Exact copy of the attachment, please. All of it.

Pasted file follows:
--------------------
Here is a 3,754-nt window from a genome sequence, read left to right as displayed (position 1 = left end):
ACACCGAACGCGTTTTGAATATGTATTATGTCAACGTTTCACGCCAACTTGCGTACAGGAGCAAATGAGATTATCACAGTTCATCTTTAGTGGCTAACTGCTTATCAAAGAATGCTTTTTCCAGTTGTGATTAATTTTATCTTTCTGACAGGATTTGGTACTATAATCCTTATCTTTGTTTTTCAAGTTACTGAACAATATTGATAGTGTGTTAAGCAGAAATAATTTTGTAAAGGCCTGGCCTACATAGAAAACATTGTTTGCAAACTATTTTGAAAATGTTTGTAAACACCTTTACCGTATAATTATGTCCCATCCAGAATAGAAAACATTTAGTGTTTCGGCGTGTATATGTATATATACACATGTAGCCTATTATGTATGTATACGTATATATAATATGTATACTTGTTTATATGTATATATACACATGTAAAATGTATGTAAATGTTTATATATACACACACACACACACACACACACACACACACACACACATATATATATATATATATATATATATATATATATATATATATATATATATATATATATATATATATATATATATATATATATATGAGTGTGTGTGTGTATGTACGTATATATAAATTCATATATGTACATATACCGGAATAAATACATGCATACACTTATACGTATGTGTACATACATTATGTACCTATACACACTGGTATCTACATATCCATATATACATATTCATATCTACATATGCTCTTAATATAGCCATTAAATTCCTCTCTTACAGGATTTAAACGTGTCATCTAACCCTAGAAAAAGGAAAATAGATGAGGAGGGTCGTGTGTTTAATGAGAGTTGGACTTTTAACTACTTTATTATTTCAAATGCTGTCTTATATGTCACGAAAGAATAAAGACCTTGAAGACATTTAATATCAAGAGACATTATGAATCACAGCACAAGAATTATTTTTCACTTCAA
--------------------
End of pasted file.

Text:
Here is a 3,754-nt window from a genome sequence, read left to right as displayed (position 1 = left end):
ACACCGAACGCGTTTTGAATATGTATTATGTCAACGTTTCACGCCAACTTGCGTACAGGAGCAAATGAGATTATCACAGTTCATCTTTAGTGGCTAACTGCTTATCAAAGAATGCTTTTTCCAGTTGTGATTAATTTTATCTTTCTGACAGGATTTGGTACTATAATCCTTATCTTTGTTTTTCAAGTTACTGAACAATATTGATAGTGTGTTAAGCAGAAATAATTTTGTAAAGGCCTGGCCTACATAGAAAACATTGTTTGCAAACTATTTTGAAAATGTTTGTAAACACCTTTACCGTATAATTATGTCCCATCCAGAATAGAAAACATTTAGTGTTTCGGCGTGTATATGTATATATACACATGTAGCCTATTATGTATGTATACGTATATATAATATGTATACTTGTTTATATGTATATATACACATGTAAAATGTATGTAAATGTTTATATATACACACACACACACACACACACACACACACACACACACATATATATATATATATATATATATATATATATATATATATATATATATATATATATATATATATATATATATATATATATATATGAGTGTGTGTGTGTATGTACGTATATATAAATTCATATATGTACATATACCGGAATAAATACATGCATACACTTATACGTATGTGTACATACATTATGTACCTATACACACTGGTATCTACATATCCATATATACATATTCATATCTACATATGCTCTTAATATAGCCATTAAATTCCTCTCTTACAGGATTTAAACGTGTCATCTAACCCTAGAAAAAGGAAAATAGATGAGGAGGGTCGTGTGTTTAATGAGAGTTGGACTTTTAACTACTTTATTATTTCAAATGCTGTCTTATATGTCACGAAAGAATAAAGACCTTGAAGACATTTAATATCAAGAGACATTATGAATCACAGCACAAGAATTATTTTTCACTTCAA